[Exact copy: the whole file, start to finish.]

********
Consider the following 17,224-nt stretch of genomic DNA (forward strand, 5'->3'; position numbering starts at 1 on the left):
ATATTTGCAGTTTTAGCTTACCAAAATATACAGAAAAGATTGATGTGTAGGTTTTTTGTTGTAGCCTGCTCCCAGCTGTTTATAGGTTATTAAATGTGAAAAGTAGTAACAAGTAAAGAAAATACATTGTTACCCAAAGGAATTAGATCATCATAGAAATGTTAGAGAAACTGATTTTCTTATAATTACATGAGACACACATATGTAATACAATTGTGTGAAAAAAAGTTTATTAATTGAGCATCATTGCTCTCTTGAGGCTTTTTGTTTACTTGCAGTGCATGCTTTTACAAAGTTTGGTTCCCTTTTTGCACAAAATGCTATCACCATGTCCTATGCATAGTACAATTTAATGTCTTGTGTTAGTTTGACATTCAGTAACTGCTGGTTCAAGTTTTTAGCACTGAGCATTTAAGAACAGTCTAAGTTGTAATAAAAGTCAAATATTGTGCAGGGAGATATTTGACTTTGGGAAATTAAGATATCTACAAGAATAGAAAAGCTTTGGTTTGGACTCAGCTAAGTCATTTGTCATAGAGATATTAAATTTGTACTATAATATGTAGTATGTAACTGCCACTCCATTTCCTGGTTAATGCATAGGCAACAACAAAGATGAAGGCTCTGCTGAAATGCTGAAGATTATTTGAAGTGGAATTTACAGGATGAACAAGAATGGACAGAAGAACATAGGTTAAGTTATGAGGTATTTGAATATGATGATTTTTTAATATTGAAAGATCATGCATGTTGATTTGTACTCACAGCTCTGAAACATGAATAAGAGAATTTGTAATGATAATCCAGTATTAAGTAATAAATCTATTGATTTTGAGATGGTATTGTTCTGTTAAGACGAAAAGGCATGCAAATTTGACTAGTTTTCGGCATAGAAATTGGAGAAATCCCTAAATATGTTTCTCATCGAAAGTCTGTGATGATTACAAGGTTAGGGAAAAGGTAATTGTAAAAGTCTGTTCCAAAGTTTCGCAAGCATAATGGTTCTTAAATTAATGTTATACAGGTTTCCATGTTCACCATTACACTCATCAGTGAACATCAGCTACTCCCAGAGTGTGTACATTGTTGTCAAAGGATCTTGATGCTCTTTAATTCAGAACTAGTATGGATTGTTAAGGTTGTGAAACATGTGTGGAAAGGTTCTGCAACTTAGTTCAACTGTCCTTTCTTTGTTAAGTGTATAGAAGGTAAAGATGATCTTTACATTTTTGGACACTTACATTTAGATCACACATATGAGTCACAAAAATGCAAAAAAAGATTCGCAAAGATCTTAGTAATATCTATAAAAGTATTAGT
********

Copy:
Consider the following 17,224-nt stretch of genomic DNA (forward strand, 5'->3'; position numbering starts at 1 on the left):
ATATTTGCAGTTTTAGCTTACCAAAATATACAGAAAAGATTGATGTGTAGGTTTTTTGTTGTAGCCTGCTCCCAGCTGTTTATAGGTTATTAAATGTGAAAAGTAGTAACAAGTAAAGAAAATACATTGTTACCCAAAGGAATTAGATCATCATAGAAATGTTAGAGAAACTGATTTTCTTATAATTACATGAGACACACATATGTAATACAATTGTGTGAAAAAAAGTTTATTAATTGAGCATCATTGCTCTCTTGAGGCTTTTTGTTTACTTGCAGTGCATGCTTTTACAAAGTTTGGTTCCCTTTTTGCACAAAATGCTATCACCATGTCCTATGCATAGTACAATTTAATGTCTTGTGTTAGTTTGACATTCAGTAACTGCTGGTTCAAGTTTTTAGCACTGAGCATTTAAGAACAGTCTAAGTTGTAATAAAAGTCAAATATTGTGCAGGGAGATATTTGACTTTGGGAAATTAAGATATCTACAAGAATAGAAAAGCTTTGGTTTGGACTCAGCTAAGTCATTTGTCATAGAGATATTAAATTTGTACTATAATATGTAGTATGTAACTGCCACTCCATTTCCTGGTTAATGCATAGGCAACAACAAAGATGAAGGCTCTGCTGAAATGCTGAAGATTATTTGAAGTGGAATTTACAGGATGAACAAGAATGGACAGAAGAACATAGGTTAAGTTATGAGGTATTTGAATATGATGATTTTTTAATATTGAAAGATCATGCATGTTGATTTGTACTCACAGCTCTGAAACATGAATAAGAGAATTTGTAATGATAATCCAGTATTAAGTAATAAATCTATTGATTTTGAGATGGTATTGTTCTGTTAAGACGAAAAGGCATGCAAATTTGACTAGTTTTCGGCATAGAAATTGGAGAAATCCCTAAATATGTTTCTCATCGAAAGTCTGTGATGATTACAAGGTTAGGGAAAAGGTAATTGTAAAAGTCTGTTCCAAAGTTTCGCAAGCATAATGGTTCTTAAATTAATGTTATACAGGTTTCCATGTTCACCATTACACTCATCAGTGAACATCAGCTACTCCCAGAGTGTGTACATTGTTGTCAAAGGATCTTGATGCTCTTTAATTCAGAACTAGTATGGATTGTTAAGGTTGTGAAACATGTGTGGAAAGGTTCTGCAACTTAGTTCAACTGTCCTTTCTTTGTTAAGTGTATAGAAGGTAAAGATGATCTTTACATTTTTGGACACTTACATTTAGATCACACATATGAGTCACAAAAATGCAAAAAAAGATTCGCAAAGATCTTAGTAATATCTATAAAAGTATTAGT